HEATH v. The STATE.
Harry Heath appeals from his rape, aggravated child molestation, and child molestation convictions, contending the trial court abused its discretion by denying him a continuance and refusing to dismiss a juror for cause. Finding no abuse of discretion by the trial court, we affirm.
1. Heath claims the trial court should have granted him a continuance after the State gave notice during argument on a pre-trial motion the day his trial began that it would present evidence that the crime occurred in 1996, not 1995, as alleged in the indictment. The trial court correctly concluded that the dates in the indictment were not a material element of the crimes with which Heath was charged. See Miller v. State, 226 Ga.App. 509, 510(1), 486 S.E.2d 911 (1997) (rape and child molestation case). “Where the date alleged in the indictment is not a material element of the offense, the State may prove the offense as of any date within the statute of limitation.” (Citations and footnote omitted.) Id.
In Caldwell v. State, 139 Ga.App. 279, 228 S.E.2d 219 (1976), we recognized this general rule and held that “if defendant, relying upon an alibi defense for the time alleged in the indictment, is surprised and prejudiced by a time variance, upon his motion therefor he will be afforded sufficient time to prepare his defense to meet a new date. ” (Footnote omitted.) Id. at 287(2), 228 S.E.2d 219. In this case, Heath did not assert at trial an alibi defense for the time alleged in the indictment and did not assert he needed a continuance to establish an alibi defense. As a result, we find no abuse of discretion by the trial court. See Geckles v. State, 177 Ga.App. 70, 73(2), 338 S.E.2d 473 (1985) (trial court did not abuse discretion in denying motion for continuance in rape and aggravated sodomy case based on variance between date alleged in indictment and proof at trial). Compare Riles v. State, 155 Ga.App. 586, 271 S.E.2d 718 (1980) (trial court should have granted motion for continuance when defendant asserted alibi defense for date alleged in the indictment).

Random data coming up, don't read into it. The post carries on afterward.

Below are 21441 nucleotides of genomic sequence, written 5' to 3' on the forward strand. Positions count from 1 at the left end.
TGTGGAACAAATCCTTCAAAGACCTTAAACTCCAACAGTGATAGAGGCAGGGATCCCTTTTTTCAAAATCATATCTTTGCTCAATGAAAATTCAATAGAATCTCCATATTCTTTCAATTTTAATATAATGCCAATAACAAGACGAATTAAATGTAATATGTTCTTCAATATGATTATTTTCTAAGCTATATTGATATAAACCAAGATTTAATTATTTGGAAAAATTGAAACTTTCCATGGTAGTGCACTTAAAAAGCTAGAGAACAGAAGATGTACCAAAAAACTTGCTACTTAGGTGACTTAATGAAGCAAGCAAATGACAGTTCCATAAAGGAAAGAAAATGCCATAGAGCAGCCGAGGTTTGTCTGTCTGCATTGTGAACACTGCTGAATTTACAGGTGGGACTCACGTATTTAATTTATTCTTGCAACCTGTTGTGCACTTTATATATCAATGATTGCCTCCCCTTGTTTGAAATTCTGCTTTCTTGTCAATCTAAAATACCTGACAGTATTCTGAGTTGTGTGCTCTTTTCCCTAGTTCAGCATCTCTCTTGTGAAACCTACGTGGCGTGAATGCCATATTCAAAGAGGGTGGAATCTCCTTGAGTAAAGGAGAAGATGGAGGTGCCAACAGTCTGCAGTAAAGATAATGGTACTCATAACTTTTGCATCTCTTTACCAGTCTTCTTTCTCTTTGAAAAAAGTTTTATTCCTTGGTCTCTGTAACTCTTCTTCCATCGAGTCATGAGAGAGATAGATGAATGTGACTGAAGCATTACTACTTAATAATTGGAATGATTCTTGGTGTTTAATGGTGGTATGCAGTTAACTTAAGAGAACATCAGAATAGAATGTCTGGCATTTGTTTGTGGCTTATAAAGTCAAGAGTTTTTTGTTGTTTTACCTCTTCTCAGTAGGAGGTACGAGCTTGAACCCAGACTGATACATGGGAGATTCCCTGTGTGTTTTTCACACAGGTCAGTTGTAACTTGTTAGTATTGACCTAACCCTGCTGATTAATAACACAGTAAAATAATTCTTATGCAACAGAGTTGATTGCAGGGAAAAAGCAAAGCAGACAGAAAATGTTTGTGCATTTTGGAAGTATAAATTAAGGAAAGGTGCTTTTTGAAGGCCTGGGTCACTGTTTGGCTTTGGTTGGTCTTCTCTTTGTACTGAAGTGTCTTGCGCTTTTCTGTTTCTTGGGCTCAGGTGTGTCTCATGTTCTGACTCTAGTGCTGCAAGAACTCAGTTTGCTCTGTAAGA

2. In his remaining enumeration of error, Heath claims the trial court should have excused a juror for cause after she revealed that she knew a witness in the trial. The record shows that the juror failed to recognize the witness from her name when she was qualified during voir dire. When she later saw several witnesses leaving a room in the courthouse, she recognized the witness as a child who had occasionally played with her son in the neighborhood five or six years earlier. The juror told another juror that she might have a conflict because she recognized one of the witnesses, but she did not identify which witness. She informed the court that recognizing the witness would not have any bearing on her ability to be a fair and impartial juror. “No presumption of prejudice exists in these circumstances; no irregularity or impropriety is involved in this juror's conduct.” Munn v. State, 208 Ga.App. 674(1), 431 S.E.2d 447 (1993). Under these circumstances, the trial court did not abuse its discretion by denying Heath's request to excuse the juror for cause. Brundage v. State, 273 Ga. 900, 901(2), 548 S.E.2d 332 (2001); McLamb v. State, 176 Ga.App. 727, 729 (3), 337 S.E.2d 360 (1985).
BLACKBURN, P.J., and MIKELL, J., concur.